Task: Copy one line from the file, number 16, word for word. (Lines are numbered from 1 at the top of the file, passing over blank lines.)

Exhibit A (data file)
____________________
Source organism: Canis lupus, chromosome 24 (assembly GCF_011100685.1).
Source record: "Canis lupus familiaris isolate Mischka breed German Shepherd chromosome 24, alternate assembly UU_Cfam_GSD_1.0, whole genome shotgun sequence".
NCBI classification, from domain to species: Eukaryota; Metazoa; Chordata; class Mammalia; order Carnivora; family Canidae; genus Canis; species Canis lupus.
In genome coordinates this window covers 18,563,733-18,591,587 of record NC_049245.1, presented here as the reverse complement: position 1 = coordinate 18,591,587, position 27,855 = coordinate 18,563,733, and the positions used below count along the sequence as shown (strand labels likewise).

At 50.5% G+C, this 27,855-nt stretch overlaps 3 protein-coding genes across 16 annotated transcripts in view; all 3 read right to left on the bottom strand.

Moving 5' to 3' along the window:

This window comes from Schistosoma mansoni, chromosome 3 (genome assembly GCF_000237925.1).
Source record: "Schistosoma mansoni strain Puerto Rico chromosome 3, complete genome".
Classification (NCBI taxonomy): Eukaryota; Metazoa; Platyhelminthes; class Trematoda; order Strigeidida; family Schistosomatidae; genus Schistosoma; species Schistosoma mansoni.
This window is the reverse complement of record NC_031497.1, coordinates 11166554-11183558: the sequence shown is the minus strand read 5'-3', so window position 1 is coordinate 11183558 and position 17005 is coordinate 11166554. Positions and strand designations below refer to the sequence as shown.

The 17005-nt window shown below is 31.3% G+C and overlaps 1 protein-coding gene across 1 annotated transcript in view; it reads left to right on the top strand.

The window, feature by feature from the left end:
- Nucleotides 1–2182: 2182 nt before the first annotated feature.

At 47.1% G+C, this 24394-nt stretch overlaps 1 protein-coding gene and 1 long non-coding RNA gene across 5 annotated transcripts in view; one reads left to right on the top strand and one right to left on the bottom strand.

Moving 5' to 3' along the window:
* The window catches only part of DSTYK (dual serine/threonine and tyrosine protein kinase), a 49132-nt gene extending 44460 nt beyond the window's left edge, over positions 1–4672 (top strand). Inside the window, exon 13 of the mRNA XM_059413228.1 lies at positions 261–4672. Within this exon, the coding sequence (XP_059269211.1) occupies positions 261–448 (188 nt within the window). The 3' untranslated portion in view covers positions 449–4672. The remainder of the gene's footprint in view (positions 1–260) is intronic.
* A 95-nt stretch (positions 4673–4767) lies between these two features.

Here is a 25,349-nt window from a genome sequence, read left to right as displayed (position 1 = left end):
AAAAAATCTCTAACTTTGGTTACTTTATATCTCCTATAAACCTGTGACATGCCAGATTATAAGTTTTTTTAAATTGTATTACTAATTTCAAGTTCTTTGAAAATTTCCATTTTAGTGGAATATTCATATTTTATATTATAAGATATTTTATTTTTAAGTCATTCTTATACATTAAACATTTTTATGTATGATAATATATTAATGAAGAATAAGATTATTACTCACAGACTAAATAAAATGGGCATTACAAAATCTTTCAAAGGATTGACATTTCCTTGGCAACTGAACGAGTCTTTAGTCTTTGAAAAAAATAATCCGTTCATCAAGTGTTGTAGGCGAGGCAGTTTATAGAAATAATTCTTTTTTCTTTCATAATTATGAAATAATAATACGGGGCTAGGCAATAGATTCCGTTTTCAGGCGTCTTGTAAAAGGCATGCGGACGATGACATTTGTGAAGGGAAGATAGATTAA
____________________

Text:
* The window catches only part of DSTYK (dual serine/threonine and tyrosine protein kinase), a 49132-nt gene extending 44460 nt beyond the window's left edge, over positions 1–4672 (top strand). Inside the window, exon 13 of the mRNA XM_059413228.1 lies at positions 261–4672. Within this exon, the coding sequence (XP_059269211.1) occupies positions 261–448 (188 nt within the window). The 3' untranslated portion in view covers positions 449–4672. The remainder of the gene's footprint in view (positions 1–260) is intronic.